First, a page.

Expert on Palestinian Christians, Host of "Engines of Our Ingenuity," Creators of Virtual Roman Forum to Speak at Yale
The following talks at Yale University the week of May 4-10 are free and open to the public.
Consultant addresses challenges that face Palestinian Christians
“Trying to Be a Christian in the Holy Land: A Reflection on Palestinian Christians Caught Between Islam and Judaism” is the title of talk to be presented on Tuesday, May 5, by J. Martin Bailey, who served recently as communications consultant with the Middle East Council of Churches in Jerusalem. His talk, sponsored by the Overseas Ministries Study Center (OMSC), will begin at 7:30 p.m. at the OMSC, 490 Prospect St. A discussion and refreshments will follow.
Bailey returned to the U.S. earlier this year from a three-and-a-half-year appointment as communications consultant with the Middle East Council of Churches in Jerusalem. He lived in Bethlehem, where he witnessed firsthand the challenges faced by Christians living in the Holy Land. His presentation will explore the views of churches and individuals around the world concerning the life and witness of Christians in Palestine and Israel.
Bailey was formerly associate general secretary of the National Council of Churches of Christ in the United States and was editor of A.D. Magazine, a joint publication of the Presbyterian Church, U.S.A. and the United Church of Christ. He serves as chair of the OMSC’s board of trustees.
Radio personality to give keynote speech at medical library
John H. Lienhard, the M.D. Anderson Professor of Mechanical Engineering and History at the University of Houston and author and voice of the daily national public radio series “The Engines of Our Ingenuity,” will present the keynote address at the 50th annual meeting of the Associates of the Cushing/Whitney Medical Library on Wednesday, May 6. His lecture, “The Lesion Within: What Happened to Medicine When 19th Century Ingenuity Seized upon an 18th Century Perception?” will be at 4 p.m. at the School of Medicine’s Medical Historical Library, 333 Cedar St.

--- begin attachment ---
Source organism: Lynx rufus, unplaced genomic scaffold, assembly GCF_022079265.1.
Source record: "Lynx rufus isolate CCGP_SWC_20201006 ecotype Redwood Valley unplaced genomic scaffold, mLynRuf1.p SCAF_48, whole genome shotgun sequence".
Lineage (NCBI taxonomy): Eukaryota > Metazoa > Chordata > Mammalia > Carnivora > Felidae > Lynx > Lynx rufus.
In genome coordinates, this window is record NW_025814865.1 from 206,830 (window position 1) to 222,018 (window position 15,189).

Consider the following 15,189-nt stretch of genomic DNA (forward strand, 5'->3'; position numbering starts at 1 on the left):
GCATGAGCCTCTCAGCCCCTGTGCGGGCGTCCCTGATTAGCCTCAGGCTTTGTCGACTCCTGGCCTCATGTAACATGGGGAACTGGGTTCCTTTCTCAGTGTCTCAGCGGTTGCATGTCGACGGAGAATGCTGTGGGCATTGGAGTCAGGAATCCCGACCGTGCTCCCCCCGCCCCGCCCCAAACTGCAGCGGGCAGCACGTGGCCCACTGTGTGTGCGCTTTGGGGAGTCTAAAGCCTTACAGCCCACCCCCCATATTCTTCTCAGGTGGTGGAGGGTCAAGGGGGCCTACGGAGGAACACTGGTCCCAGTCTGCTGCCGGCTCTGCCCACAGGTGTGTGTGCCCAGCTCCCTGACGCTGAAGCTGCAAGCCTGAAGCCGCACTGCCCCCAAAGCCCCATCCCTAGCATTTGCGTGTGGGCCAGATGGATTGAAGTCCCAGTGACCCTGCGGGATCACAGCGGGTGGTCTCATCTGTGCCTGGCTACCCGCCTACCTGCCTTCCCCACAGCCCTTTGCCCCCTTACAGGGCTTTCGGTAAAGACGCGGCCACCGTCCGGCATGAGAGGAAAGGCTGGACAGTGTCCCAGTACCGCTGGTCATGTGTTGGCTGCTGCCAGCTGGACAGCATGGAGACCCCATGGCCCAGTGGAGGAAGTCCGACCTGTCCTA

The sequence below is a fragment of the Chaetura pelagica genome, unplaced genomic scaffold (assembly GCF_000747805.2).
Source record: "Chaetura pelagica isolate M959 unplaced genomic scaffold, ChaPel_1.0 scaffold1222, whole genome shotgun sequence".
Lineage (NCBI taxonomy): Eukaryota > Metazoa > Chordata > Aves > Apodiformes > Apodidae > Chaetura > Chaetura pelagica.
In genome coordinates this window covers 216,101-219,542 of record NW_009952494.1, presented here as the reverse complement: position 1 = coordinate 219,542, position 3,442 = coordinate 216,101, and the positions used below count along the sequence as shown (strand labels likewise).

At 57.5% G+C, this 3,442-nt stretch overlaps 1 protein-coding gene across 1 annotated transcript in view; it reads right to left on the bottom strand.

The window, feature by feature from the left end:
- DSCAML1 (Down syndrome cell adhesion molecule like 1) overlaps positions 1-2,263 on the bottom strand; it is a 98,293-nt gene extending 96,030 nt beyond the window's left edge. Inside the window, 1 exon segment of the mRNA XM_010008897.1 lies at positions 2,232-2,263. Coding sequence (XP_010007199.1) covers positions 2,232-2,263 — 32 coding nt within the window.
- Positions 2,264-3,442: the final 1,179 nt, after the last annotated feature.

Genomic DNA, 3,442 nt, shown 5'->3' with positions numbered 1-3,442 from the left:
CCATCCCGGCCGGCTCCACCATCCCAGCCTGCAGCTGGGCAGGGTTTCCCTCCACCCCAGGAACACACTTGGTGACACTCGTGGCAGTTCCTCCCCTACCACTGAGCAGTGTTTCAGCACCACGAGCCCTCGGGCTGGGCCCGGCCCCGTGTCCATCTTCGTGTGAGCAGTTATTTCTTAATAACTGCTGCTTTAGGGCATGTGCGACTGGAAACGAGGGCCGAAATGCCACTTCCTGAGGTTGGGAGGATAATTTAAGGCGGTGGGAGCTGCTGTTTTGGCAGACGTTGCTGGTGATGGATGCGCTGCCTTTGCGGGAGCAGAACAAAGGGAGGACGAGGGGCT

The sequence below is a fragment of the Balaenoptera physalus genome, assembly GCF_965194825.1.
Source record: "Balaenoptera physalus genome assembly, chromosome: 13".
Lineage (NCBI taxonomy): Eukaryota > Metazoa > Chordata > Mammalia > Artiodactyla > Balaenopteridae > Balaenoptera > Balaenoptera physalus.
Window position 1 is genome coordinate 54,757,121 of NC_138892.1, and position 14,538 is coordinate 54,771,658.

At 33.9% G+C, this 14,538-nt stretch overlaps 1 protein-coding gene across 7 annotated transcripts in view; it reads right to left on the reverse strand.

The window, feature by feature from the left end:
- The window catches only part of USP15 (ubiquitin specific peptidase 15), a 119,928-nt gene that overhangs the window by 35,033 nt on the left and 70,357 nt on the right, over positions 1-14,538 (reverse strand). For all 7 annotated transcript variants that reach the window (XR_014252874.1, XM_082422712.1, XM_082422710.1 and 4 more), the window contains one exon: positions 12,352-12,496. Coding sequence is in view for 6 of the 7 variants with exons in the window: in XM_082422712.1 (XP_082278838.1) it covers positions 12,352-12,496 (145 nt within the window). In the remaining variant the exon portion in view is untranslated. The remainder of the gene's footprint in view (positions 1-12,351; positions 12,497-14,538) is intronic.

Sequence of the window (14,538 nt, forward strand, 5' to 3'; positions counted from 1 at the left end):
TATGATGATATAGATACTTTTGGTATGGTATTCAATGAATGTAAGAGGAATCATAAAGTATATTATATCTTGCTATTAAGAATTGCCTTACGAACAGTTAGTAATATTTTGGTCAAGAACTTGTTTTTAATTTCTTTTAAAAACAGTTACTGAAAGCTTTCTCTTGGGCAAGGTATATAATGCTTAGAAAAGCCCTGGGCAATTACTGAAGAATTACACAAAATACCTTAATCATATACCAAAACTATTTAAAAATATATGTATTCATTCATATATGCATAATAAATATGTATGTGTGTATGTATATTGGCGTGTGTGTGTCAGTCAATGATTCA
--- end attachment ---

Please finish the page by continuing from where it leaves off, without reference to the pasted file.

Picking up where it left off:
The following morning, at 8:30 a.m., Lienhard will be the featured guest at medical grand rounds in Fitkin Amphitheatre, 310 Cedar St., where he will speak on the topic “Two-D Screens and Three-D Reality: The Future of Ingenuity in Engineering and Medicine.”
Lienhard has presented more than 1,300 episodes of “The Engines of Our Ingenuity.” For his ongoing work on the series, he recently received the American Society of Mechanical Engineers’ Ralph Coates Roe Award for contributions to the public understanding of technology. He also won the 1991 Portrait Division Award from the American Women in Radio and Television.
Known for his research in the thermal sciences as well as cultural history, Lienhard is the author of four books and approximately 300 journal articles and other publications. An honorary member of the American Society of Mechanical Engineers and a fellow of the American Association for the Advancement of Science, his other honors include the University of Houston’s highest faculty accolade, the Esther Farfel Award for excellence in research, teaching, and professional and community service.
Multimedia lecture will focus on computer model of ancient site
The Digital Media Center for the Arts will present a multimedia lecture on the UCLA/Getty Model Project – a computer model of the ancient Forum of Roman Emperor Trajan (A.D. 98-117) – on Friday, May 8, 3-4:30 p.m. in the lecture hall of the Yale University Art Gallery, 1111 Chapel St. Speaking at the event will be James E. Packer, professor of classics at Northwestern University, who will be assisted by William Jepson, director of computing in the department of architecture and urban design at the University of California, Los Angeles (UCLA). The lecture, “Restoring Trajan’s Forum: A Three Dimensional Approach for the Early Twenty-First Century,” will be followed by a reception.
Packer is the author of the 1997 book “The Forum of Trajan,” in which he analyzes archival documents and archaeological materials about the ancient site, which is considered one of ancient Rome’s greatest architectural achievements. To date, large-scale excavations have been unsuccessful in helping to piece together the complex. In a collaboration with staff at the Getty Museum and UCLA, Packer helped reconstruct a three-dimensional computer model of the forum, helping to reveal, for the first time, the true character of the structure.